Ever since I wrote about my support for a ban on geoengineering research, I've found myself more involved in a debate about geoengineering, climate science and politics than I anticipated being. Mostly this has meant a bunch of email -- some supportive, some outraged -- and more than a few calls from reporters working on geoengineering stories.
Now I find myself in a strange position, trying to find a useful stance in what has become an incredibly politicized debate. I'd be interested to hear readers' ideas about what a useful debate about geoengineering might look like, given the very real politics swirling around the subject.
Concerns about both politicization and unintended consequences lead me, earlier, to call for a ban on funding geoengineering research:
A number of marine scientists have called for a ban on any geo-engineering of the oceans. Climate scientist Raymond Pierrehumbert's proposed 10 year moratorium on geo-engineering efforts goes farther still. I'd like to propose a further step: what if we table all discussion of geo-engineering as a strategy for 10 years, primarily by instituting a moratorium on funding research into any specific geo-engineering interventions.
So I'm already deeply, deeply skeptical of geoengineering, both on technical and political grounds: I think it's likely to fail if tried -- or succeed in disastrous ways -- and it's already being used as part of an argument against acting to prevent catastrophic climate change.
But we're entering a new, more dangerous moment in this debate: one where the U.S. conservative messaging machine is gearing up a three-pronged attack on the growing (but still fragile) consensus that the U.S. needs to lead on climate change.
The second part is a fear, uncertainty and doubt campaign scaring people about the costs of action and equating cap-and-trade systems and other greenhouse-gas reduction measures with socialism, if not outright communism:
For a century, an ambitious, arrogant, unscrupulous knowledge class — social planners, scientists, intellectuals, experts and their left-wing political allies — arrogated to themselves the right to rule either in the name of the oppressed working class (communism) or, in its more benign form, by virtue of their superior expertise in achieving the highest social progress by means of state planning (socialism)...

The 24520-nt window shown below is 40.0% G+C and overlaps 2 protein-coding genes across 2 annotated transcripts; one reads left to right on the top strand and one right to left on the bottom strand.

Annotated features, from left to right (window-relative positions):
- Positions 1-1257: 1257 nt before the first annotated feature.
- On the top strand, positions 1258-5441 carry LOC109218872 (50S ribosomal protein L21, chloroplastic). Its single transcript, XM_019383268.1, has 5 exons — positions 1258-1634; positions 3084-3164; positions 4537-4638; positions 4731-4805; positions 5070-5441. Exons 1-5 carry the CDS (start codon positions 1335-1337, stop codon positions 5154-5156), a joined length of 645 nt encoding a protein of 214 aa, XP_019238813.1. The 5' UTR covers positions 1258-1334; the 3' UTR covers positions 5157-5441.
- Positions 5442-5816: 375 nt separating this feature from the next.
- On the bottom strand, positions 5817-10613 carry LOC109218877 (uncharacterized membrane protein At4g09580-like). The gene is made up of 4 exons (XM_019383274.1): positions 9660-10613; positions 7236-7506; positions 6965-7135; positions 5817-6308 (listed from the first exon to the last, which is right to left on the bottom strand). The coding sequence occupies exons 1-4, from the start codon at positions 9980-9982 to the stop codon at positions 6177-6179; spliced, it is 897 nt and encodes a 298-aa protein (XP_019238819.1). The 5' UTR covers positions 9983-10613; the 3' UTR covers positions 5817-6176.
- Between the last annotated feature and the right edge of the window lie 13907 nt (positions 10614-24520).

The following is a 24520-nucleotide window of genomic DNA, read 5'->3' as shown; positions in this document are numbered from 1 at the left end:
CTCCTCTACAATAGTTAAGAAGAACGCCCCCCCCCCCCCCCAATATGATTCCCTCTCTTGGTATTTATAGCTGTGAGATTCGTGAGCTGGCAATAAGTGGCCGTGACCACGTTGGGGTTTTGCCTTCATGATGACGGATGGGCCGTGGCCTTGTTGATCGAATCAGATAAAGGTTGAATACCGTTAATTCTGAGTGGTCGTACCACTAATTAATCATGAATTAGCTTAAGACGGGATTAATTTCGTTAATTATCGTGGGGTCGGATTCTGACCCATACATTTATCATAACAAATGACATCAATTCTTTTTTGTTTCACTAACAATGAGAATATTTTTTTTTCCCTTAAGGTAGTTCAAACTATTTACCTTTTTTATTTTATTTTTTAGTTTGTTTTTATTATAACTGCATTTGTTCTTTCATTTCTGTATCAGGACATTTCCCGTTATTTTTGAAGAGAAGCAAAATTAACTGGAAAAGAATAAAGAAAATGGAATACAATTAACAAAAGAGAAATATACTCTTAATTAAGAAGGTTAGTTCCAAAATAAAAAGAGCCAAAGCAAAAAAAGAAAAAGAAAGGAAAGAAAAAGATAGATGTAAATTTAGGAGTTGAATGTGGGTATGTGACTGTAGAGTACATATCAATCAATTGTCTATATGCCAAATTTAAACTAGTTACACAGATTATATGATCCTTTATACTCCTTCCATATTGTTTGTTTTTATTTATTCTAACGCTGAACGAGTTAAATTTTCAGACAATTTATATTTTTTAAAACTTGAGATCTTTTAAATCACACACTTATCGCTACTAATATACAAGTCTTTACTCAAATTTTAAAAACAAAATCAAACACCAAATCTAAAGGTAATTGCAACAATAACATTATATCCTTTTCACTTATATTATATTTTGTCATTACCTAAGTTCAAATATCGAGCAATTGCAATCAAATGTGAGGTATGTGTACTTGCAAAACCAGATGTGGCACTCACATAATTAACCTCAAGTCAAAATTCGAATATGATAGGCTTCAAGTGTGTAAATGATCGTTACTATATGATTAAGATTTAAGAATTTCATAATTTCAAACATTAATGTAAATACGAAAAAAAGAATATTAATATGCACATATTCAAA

Just as the ash heap of history beckoned, the intellectual left was handed the ultimate salvation: environmentalism. Now the experts will regulate your life not in the name of the proletariat or Fabian socialism but — even better — in the name of Earth itself.
Or, as Jim Bunning (R-KY) simply puts it, "Cap and trade is the biggest threat to the US economy I’ve ever seen."
But the third attack is simply to question whether we need to do anything at all, since (the wingnuts claim) carbon sequestration and geoengineering are right around the corner. Geoengineering, especially, has become beloved of the far right:
By physically altering the planet on a global scale, geoengineering projects would theoretically offset warming caused by the build-up of carbon dioxide in the atmosphere. The concept was dismissed as fringe science when it was first introduced in the 1960s. Now, what once seemed like science fiction is not only being deemed feasible, but necessary, said experts at a panel convened here Tuesday by the American Enterprise Institute for Public Policy Research, a conservative think tank.